Since 1980, American productivity has risen about eighty percent while pay has risen about ten percent. If the wealth created by that productivity isn't going to the people who did the creating, where is it going? I can't say, because that would be engaging in class warfare.

Jeb Bush, a multi-millionaire who has done squat to create wealth or jobs for anyone outside his immediate family and friends, says American workers need to be more productive. Let's give him the benefit of the doubt on the "work more hours" part of that comment and focus on the "be more productive" part. Why should we be more productive? None of that created wealth comes to us. The very upper middle class are the only ones who actually make back the results of working harder. Everyone below them barely hangs on while all their wealth production goes to those above the upper middle class. Oh dear, I'm veering into class warfare again.

Though I impressed some people on this job, I'm not sure I impressed the right people. The agency that placed me expected to collect their share of my wealth creation for at least six weeks and only got three. I actually feel a little guilty about that and hope it doesn't work against me.

Let's get back to my situation. I just screwed myself out of 62.5% of the expected pay for this job by being so productive. The client was willing to pay for eight weeks for me to meet their expectations. I did that in three weeks. What I wanted to give them would have taken four weeks. To put it another way: If I had had my way, I would have exceeded expectations while coming far under budget and ahead of schedule.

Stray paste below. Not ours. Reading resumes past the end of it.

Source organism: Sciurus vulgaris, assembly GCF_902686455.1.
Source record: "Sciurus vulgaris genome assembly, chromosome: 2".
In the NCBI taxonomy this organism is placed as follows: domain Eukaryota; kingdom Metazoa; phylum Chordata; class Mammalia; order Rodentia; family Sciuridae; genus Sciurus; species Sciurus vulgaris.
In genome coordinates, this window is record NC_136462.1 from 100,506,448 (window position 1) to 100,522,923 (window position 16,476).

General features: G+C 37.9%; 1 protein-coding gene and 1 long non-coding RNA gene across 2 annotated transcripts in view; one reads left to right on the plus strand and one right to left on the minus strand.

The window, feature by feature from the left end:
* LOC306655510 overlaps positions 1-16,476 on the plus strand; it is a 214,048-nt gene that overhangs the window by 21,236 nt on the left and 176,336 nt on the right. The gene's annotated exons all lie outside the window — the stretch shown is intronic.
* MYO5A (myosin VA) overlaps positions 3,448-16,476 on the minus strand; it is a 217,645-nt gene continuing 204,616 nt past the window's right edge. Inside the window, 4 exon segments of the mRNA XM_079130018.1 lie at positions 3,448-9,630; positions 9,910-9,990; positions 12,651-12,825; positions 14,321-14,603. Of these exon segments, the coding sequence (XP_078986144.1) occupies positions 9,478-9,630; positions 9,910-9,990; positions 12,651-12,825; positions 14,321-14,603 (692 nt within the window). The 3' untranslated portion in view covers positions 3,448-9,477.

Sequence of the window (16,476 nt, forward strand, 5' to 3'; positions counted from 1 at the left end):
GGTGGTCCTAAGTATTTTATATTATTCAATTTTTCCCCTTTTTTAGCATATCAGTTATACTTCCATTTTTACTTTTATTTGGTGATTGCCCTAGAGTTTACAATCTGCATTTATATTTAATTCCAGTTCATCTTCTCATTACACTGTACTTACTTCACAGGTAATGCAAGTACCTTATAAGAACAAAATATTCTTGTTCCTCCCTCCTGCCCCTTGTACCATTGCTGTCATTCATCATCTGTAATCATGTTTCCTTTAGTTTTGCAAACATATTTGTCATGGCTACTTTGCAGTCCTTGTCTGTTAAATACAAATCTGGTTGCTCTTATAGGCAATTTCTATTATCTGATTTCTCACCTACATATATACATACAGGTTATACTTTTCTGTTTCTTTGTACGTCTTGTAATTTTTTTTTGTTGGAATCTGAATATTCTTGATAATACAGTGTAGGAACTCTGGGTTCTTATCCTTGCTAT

If millions of people like me would goof off more, the totality of American society would be better off. Millions of other people like me would be employed. Those above the upper middle class would still do well, just not quite as well while Americans below the upper middle class would do anywhere for somewhat better to life-savingly better.

If I wasn't so damn good at what I do, I'd still have a job.

Note 1: So what is it that I do? I'm a writer. I'm a damn good writer. If you've read archy or any of my social media postings for any length of time, you've probably figured out that I'm chronically depressed and that my self-confidence and self-respect are in the toilet of the sub-sub-basement. Even from there, I have enough perspective to know that I'm a damn good writer and that I'm a damn good value for any any employer.